Wednesday, 13 October 2010
The 'Miracle' in Chile
It is a great joy to see the 33 trapped Chilean miners being brought to the surface today – a shared joy across the world, indeed! With the international mine-workers’ union estimating (conservatively) that 12,000 miners die in accidents across the globe each year, we can see just how lucky those Chileans have been. But miners die slowly as well as quickly because of their profession, just as my grandfather Henry Smith Pinkney died in his early 70s because of the coal dust that had accumulated in his lungs after 50 years working down the pit, first in High Spen in County Durham and then, from 1932 onwards, in the Kent coalfield at Betteshanger Colliery.
So it was a great shock to me, reading my way through William Morris’s political journalism in Commonweal a few years back, when I first came across his article on ‘Coal in Kent’ (8 March 1890, p.77). ‘The news that coal had been discovered in Kent, and that it would probably prove to be workable, has no doubt sent a shock of hope and expectation to some hearts and of terror to others’, Morris announces; and thus he seems to predict my family’s future history in the 1930s and 40s, as my grandfather and his two eldest sons, my Uncles Harry and Jack, were working down the mine. Grandad, I’m glad to say, was a Communist Party member and was still, even after his retirement, selling The Daily Worker outside the colliery gates in the 1960s.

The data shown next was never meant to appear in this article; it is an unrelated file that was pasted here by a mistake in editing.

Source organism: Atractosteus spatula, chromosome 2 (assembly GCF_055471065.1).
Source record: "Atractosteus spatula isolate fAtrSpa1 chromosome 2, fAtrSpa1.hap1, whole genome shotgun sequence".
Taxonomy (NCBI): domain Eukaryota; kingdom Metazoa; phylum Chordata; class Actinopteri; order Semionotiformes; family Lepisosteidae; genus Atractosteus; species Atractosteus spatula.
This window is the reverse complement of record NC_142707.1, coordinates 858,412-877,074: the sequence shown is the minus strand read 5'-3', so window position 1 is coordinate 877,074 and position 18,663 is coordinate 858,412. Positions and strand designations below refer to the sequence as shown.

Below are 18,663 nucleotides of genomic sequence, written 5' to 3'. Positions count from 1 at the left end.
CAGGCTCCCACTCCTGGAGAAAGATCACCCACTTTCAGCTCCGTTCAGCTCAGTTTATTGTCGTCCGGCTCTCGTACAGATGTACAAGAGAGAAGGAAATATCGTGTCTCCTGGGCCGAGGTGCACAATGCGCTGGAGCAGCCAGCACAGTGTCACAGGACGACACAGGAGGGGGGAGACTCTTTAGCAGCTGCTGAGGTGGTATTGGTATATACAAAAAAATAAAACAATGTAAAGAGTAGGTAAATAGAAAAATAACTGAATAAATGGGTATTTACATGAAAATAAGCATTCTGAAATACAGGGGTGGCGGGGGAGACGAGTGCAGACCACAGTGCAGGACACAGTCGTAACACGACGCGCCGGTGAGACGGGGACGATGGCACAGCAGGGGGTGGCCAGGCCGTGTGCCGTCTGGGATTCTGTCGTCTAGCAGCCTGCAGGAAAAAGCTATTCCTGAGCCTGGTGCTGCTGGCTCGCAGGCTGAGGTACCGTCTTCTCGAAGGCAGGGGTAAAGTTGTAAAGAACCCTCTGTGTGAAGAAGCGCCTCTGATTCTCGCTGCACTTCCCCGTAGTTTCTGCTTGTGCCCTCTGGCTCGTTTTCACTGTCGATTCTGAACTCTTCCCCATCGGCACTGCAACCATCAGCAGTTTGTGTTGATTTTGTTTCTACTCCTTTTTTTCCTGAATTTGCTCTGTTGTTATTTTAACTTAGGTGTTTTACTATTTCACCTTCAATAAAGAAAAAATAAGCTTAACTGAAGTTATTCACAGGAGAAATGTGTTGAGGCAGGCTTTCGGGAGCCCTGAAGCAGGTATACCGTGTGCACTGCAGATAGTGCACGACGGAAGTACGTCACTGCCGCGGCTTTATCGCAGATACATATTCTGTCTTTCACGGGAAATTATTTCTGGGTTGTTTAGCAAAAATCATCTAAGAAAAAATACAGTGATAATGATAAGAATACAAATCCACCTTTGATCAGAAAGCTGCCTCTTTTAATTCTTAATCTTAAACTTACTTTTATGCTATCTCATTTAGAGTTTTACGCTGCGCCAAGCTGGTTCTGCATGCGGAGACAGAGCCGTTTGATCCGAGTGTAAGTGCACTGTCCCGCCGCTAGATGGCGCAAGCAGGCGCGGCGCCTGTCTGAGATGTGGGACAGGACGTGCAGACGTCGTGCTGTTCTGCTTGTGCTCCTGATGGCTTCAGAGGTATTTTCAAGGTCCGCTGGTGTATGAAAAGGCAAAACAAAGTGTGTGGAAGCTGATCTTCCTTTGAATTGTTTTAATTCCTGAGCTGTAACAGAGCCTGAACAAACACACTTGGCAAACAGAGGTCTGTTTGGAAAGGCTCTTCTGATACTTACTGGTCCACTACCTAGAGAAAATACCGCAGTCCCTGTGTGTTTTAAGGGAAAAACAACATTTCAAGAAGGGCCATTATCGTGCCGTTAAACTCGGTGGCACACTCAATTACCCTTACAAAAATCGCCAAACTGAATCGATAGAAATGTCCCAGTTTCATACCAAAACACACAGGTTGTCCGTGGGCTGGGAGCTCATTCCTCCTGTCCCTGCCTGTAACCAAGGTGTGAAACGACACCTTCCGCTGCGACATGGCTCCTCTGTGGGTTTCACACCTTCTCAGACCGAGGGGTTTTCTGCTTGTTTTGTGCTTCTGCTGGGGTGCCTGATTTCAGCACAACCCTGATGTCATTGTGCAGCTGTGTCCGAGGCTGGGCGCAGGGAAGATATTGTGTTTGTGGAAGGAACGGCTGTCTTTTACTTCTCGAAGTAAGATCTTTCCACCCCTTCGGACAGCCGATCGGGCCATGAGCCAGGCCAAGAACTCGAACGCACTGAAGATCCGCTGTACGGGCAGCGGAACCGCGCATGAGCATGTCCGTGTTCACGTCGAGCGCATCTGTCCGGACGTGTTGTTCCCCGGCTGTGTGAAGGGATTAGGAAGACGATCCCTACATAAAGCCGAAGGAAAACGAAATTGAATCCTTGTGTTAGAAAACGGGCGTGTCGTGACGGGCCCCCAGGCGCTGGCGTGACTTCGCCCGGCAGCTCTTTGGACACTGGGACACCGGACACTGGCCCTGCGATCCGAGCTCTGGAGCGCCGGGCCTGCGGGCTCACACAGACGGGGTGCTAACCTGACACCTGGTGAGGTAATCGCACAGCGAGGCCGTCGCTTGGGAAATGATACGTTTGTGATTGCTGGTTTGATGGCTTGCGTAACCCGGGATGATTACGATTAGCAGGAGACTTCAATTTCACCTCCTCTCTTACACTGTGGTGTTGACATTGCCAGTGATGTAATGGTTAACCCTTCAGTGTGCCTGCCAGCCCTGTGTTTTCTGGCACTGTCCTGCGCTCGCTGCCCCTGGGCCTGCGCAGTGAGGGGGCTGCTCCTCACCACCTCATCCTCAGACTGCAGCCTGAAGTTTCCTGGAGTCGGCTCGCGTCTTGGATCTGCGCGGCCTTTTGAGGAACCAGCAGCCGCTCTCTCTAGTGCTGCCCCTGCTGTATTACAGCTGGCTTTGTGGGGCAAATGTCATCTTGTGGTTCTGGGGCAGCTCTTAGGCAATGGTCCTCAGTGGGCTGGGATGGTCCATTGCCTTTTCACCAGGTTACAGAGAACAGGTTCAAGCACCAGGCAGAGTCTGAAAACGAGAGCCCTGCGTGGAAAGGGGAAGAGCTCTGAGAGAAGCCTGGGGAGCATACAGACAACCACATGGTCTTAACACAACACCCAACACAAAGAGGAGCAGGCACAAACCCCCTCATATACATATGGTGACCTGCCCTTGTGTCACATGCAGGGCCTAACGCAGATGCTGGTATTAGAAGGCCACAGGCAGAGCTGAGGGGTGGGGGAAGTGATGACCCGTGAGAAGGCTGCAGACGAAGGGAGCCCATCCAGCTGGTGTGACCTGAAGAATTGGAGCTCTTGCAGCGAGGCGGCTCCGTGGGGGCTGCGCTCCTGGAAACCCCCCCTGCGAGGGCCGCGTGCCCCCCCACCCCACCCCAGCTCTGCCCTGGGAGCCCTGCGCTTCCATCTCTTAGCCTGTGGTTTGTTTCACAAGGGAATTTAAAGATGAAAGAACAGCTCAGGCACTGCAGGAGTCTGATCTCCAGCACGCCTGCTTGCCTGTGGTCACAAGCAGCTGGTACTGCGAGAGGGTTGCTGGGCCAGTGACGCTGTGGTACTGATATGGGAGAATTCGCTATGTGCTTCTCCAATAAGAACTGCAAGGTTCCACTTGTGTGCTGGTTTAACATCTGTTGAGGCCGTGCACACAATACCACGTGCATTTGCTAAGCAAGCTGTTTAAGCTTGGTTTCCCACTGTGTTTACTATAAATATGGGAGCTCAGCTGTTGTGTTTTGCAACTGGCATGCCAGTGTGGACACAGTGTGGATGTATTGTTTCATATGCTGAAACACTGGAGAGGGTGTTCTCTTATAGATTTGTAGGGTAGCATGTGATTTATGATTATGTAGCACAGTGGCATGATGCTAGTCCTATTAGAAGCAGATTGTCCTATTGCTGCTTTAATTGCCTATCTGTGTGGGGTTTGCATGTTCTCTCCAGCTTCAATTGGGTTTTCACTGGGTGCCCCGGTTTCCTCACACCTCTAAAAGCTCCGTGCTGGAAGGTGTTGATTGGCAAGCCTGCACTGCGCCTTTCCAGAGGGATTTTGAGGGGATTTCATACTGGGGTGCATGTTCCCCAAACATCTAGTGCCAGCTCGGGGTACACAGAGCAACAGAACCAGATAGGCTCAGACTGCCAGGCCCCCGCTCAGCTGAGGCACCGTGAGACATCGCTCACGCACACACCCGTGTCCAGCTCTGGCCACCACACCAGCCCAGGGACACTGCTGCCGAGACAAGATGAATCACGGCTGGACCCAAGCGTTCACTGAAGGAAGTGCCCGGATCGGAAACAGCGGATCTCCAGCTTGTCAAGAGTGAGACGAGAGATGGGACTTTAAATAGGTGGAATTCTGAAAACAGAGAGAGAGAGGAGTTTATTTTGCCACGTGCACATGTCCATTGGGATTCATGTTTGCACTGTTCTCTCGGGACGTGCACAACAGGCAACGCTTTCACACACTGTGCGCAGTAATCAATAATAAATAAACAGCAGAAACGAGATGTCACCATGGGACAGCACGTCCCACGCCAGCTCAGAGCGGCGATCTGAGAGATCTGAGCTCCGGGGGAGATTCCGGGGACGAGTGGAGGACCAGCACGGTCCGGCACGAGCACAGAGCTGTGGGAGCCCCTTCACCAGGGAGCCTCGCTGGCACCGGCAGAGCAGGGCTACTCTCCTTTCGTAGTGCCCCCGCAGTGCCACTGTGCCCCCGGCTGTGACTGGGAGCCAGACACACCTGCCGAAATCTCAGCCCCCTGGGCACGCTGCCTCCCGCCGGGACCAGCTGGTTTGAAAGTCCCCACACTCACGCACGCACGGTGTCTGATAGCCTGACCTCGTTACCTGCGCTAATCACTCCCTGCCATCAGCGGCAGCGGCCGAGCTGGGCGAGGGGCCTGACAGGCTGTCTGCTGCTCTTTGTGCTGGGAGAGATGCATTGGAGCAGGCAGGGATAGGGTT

Nothing survives of the Kent coalfield today except a ‘Miners Way’ country walk linking some of the old pit villages (I did part of it with my Auntie Dorothy some years ago). Whether anything survives of the political militancy that the miners once embodied is an even more moot question. Let us at least hope that the rescue of the Chilean miners today fans the flames of anger against the capitalism that put them in such desperately unsafe working conditions in the first place.